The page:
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cogency
2, Jan 2016

David Raksin, the face in the misty light

by Steve Cohen
The Cultural Critic

The headline quotes a lyric from “Laura”, the most famous song by one of the greatest film composers of all time.

“Some film composers change the face of the art form. In the course of doing their jobs, they leave a lasting impression on the industry.” —Filmscoreclicktrack.com

“He was one of the major figures in helping to free film scoring from the hold of 19th-century romanticism. His use of the orchestra and its instrumentation was unique and advanced for the time. He never presents you with a postcard photograph but rather an artist’s painting.” —Elmer Bernstein

Raksin-Laura film still foto

Gene Tierney & Dana Andrews in Laura

Raksin was the last of the movie musical titans to survive, living until 2004 when he was 92. At age 88 Raksin traveled from his California home to Joe’s Pub at the New York Public Theatre where he sang and played the romantic song “Laura” and excerpts from the scores he composed for films such as Laura, The Bad and the Beautiful and Forever Amber. That’s when I had the pleasure of meeting him.

Film buffs are in awe of Raksin. They usually, however, overlook Raksin’s Broadway work.  He remembered Thumbs Up, a 1934 vehicle for the musical comedy team of Clark and McCullough, Paul Draper, Hal LeRoy and Eddie Dowling, staged by Robert Alton, and Parade, a 1935 review with a score by Jerome Moross, starring Jimmy Savo and also staged by Robert Alton.

“The pit bands in those days were 30 pieces or more,” remembered Raksin in our conversation, “not tiny like today. Orchestrators were not highly honored, we didn’t get credit in the programs and we weren’t paid much.”

Hans Spialek and Robert Russell Bennett were two of Raksin’s friends and colleagues in the profession. Asked how his work differed from theirs, Raksin responded: “I was more of a jazz man. I was a jazz saxophonist myself, and I had a more youthful approach.” Two of the songs that were introduced in Thumbs Up were “Zing Went the Strings of My Heart” and “Autumn in New York.”

“My work on those shows was arranging, more than orchestrating.” The difference? “When we orchestrate we take the written notes and distribute them among the instruments of the orchestra. When we arrange, we do more. We re-arrange the composers ideas, and add material. The composers gave us a lot of leeway.” A probable reason why the composers gave away so much responsibility is the fact that so many new musicals opened on Broadway each season, so the song-writers didn’t have time.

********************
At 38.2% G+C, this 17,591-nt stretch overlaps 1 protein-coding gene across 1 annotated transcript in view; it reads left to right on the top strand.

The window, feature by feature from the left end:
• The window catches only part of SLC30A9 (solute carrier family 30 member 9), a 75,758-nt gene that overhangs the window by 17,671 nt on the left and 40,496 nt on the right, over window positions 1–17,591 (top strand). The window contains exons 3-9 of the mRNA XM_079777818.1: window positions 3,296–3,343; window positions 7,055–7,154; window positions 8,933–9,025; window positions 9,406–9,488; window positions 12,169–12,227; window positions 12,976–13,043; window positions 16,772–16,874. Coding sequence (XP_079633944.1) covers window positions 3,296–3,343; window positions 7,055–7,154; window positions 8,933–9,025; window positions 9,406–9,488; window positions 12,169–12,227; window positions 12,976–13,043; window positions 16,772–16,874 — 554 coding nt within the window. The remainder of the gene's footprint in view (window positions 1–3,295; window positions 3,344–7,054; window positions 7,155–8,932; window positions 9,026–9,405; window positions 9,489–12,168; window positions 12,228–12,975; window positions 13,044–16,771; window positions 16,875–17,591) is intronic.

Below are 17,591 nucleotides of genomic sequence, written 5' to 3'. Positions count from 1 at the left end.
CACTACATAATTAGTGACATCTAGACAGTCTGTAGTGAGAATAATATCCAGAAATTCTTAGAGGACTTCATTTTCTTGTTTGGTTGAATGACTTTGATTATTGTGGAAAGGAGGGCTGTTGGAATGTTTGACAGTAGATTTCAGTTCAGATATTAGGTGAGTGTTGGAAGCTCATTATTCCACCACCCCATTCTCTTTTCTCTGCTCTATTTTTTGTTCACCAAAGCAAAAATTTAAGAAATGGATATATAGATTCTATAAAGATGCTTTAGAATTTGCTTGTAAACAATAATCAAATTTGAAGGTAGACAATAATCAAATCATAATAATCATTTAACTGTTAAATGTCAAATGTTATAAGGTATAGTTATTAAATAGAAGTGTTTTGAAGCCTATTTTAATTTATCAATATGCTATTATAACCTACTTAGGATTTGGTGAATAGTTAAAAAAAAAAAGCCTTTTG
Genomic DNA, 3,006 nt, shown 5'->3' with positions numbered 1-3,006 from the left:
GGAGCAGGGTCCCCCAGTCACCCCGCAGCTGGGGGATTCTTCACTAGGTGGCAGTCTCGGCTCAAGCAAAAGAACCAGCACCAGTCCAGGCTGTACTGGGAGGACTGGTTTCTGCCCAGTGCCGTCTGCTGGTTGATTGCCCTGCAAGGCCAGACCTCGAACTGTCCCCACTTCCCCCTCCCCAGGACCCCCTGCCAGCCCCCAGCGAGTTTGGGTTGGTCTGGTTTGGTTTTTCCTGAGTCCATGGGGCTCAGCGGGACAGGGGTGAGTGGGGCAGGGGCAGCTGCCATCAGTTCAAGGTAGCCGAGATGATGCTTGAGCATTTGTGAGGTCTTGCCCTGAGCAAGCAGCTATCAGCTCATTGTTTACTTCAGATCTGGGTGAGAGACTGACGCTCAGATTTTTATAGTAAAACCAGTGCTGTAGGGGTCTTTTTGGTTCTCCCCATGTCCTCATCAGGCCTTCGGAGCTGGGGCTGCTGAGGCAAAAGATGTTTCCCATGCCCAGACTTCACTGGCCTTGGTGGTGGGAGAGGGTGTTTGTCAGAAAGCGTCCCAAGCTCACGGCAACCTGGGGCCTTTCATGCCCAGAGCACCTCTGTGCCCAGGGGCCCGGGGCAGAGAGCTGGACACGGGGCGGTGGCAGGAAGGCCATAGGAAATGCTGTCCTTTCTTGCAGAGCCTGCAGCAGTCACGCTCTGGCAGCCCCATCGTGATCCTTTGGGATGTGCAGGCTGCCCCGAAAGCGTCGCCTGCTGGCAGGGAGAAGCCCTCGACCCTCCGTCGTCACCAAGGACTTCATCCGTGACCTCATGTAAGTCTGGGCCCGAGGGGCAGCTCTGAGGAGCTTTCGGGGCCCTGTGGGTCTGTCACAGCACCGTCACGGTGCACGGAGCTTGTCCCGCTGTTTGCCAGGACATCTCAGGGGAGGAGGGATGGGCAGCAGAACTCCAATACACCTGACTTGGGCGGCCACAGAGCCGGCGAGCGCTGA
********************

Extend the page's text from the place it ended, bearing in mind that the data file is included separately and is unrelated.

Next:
Raksin was in his early 20’s, a recent graduate of the University of Pennsylvania’s school of music. He grew up in the Philadelphia Jewish pushcart neighborhood of Marshall Street. His father, Isidor, was a clarinetist with silent movie orchestras and a substitute player with the Philadelphia Orchestra. Then he became leader of the orchestra that accompanied silent movies at the Metropolitan theater. “On Saturdays, when I’d been a good boy, he let me go and sit next to him as he conducted.”

Young David studied piano and clarinet, then formed a dance band during his years at Central High, playing sax and clarinet and singing vocals on hits of the day such as Johnny Green’s “Body and Soul,” Gershwin’s “Embraceable You” and Rodgers and Hart’s “Isn’t It Romantic.” His small band was hired to play at Philadelphia radio station WCAU. He wrote some of the band’s arrangements, in addition to using stock arrangements which they purchased. When he went to Penn, Raksin played sax and piano for the Ipana Troubadors, a well-known radio band led by Sam Lanin, uncle of the later-to-be society bandleader, Lester Lanin.

“Trying to find work in New York, I was starving,” said Raksin. “Then Al Goodman, one of the best conductors of Broadway pit bands, played my arrangement of ‘I Got Rhythm’ and his pianist, Oscar Levant, recommended me to George Gershwin, and that led to me being hired to be an orchestrator and composer in Hollywood.” Raksin was pleasantly surprised, within the next few years, to meet many of the writers whose songs he had sung with his band.

“I think our country’s greatest cultural contribution isn’t so much jazz or blues; it’s the great American songs written by Jerry Kern and Harold Arlen and people like that,” said Raksin.

He moved to Hollywood at age 23 and joined other emigrés from Broadway such as the Gershwins, Rodgers, Hart, Kern and Arlen. He got a job as Chaplin’s assistant for what many consider to be his masterpiece, Modern Times, which was completed in 1936.